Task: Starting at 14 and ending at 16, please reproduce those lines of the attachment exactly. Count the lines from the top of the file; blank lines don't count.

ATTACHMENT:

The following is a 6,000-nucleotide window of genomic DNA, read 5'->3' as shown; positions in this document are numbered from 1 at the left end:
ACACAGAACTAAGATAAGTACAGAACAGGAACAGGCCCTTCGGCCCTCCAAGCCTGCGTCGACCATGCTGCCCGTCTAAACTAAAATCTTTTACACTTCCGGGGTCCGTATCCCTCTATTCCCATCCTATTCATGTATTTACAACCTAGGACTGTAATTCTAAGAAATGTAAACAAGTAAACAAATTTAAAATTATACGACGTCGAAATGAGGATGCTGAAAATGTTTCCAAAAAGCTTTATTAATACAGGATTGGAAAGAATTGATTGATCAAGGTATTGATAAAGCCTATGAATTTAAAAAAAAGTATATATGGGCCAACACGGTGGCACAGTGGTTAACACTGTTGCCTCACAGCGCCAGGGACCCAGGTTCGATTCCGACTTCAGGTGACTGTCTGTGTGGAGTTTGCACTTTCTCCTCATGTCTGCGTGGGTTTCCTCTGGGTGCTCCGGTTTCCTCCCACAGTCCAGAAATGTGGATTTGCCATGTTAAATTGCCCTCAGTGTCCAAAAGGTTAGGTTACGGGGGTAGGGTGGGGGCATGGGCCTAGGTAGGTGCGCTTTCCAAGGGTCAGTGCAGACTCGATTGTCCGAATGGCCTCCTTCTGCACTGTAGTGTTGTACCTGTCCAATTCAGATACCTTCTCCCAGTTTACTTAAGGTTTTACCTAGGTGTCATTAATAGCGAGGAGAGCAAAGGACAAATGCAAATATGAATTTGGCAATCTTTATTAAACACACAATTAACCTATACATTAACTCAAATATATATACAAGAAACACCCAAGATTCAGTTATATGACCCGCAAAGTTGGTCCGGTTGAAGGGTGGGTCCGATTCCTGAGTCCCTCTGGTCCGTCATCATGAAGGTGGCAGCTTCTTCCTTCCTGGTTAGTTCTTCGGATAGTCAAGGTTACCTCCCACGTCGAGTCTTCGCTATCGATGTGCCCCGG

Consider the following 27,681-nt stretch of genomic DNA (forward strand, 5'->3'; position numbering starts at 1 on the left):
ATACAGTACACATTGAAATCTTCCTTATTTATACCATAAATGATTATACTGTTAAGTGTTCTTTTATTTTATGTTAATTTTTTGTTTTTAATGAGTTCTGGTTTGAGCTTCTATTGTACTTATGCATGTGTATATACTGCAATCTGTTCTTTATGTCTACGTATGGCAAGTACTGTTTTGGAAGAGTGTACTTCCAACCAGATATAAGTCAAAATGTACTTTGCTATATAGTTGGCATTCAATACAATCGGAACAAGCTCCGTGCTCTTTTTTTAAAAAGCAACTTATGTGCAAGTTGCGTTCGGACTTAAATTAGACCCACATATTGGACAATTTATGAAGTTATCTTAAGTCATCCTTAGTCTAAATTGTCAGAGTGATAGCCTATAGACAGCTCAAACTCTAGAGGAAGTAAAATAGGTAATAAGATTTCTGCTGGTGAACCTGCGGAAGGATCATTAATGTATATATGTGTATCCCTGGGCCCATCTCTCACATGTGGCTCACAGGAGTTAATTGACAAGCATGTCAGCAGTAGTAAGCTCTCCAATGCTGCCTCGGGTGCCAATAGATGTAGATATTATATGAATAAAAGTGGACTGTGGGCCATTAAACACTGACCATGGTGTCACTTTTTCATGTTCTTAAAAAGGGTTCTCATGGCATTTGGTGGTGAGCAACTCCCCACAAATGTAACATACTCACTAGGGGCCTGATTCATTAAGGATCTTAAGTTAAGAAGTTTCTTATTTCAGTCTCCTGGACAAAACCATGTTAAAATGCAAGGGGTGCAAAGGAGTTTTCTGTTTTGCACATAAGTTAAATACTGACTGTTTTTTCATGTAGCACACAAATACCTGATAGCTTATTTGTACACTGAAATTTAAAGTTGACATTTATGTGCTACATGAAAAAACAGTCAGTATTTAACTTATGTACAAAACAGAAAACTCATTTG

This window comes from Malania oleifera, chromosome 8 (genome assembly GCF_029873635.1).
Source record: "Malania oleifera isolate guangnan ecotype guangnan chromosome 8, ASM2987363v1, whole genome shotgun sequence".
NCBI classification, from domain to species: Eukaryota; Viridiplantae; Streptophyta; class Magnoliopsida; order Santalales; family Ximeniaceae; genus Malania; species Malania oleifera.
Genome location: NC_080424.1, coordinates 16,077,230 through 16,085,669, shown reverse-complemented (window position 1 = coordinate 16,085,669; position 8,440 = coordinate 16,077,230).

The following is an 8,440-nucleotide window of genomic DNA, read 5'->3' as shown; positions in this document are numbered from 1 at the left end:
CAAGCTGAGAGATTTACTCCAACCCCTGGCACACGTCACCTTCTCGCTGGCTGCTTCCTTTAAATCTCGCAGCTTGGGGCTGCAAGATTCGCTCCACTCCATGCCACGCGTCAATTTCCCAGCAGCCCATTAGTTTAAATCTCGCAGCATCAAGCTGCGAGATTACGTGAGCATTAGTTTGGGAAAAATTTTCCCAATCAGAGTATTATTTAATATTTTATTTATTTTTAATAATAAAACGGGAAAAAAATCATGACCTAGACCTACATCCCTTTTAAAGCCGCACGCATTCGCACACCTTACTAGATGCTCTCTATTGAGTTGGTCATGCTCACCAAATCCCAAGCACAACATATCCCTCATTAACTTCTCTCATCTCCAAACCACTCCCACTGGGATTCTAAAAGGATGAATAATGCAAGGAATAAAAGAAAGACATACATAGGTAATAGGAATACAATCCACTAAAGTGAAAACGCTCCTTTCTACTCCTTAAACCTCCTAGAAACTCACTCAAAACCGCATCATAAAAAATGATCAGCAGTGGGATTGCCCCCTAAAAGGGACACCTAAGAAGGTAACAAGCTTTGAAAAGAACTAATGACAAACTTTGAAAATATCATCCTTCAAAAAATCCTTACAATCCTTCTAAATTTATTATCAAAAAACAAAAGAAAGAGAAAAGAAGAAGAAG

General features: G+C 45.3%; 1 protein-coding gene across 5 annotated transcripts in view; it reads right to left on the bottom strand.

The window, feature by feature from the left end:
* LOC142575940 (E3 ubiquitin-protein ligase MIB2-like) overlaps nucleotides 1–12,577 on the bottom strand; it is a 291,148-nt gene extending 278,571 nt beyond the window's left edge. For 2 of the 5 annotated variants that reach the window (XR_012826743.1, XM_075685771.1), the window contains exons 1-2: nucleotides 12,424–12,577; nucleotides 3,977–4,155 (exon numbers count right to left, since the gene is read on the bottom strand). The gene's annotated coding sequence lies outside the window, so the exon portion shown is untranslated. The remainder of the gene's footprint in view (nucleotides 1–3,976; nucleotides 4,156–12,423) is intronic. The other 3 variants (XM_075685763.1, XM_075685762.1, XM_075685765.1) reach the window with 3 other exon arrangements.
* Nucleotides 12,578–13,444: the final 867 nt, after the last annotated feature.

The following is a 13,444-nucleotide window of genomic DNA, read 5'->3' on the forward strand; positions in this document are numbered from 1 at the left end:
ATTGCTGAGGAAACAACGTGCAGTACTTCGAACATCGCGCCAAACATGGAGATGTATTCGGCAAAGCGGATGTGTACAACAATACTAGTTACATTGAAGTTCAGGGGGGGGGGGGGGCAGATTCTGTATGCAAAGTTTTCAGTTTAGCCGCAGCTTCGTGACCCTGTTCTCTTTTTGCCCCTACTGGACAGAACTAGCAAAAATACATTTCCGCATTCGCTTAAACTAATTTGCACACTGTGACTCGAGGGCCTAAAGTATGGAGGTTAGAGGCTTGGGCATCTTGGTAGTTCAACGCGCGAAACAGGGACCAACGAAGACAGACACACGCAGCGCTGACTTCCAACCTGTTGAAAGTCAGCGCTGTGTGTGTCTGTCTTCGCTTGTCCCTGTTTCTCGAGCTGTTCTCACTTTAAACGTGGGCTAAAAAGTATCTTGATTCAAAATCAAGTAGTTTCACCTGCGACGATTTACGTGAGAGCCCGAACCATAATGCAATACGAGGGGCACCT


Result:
* Nucleotides 12,578–13,444: the final 867 nt, after the last annotated feature.

The following is a 13,444-nucleotide window of genomic DNA, read 5'->3' on the forward strand; positions in this document are numbered from 1 at the left end:
ATTGCTGAGGAAACAACGTGCAGTACTTCGAACATCGCGCCAAACATGGAGATGTATTCGGCAAAGCGGATGTGTACAACAATACTAGTTACATTGAAGTTCAGGGGGGGGGGGGGGCAGATTCTGTATGCAAAGTTTTCAGTTTAGCCGCAGCTTCGTGACCCTGTTCTCTTTTTGCCCCTACTGGACAGAACTAGCAAAAATACATTTCCGCATTCGCTTAAACTAATTTGCACACTGTGACTCGAGGGCCTAAAGTATGGAGGTTAGAGGCTTGGGCATCTTGGTAGTTCAACGCGCGAAACAGGGACCAACGAAGACAGACACACGCAGCGCTGACTTCCAACCTGTTGAAAGTCAGCGCTGTGTGTGTCTGTCTTCGCTTGTCCCTGTTTCTCGAGCTGTTCTCACTTTAAACGTGGGCTAAAAAGTATCTTGATTCAAAATCAAGTAGTTTCACCTGCGACGATTTACGTGAGAGCCCGAACCATAATGCAATACGAGGGGCACCT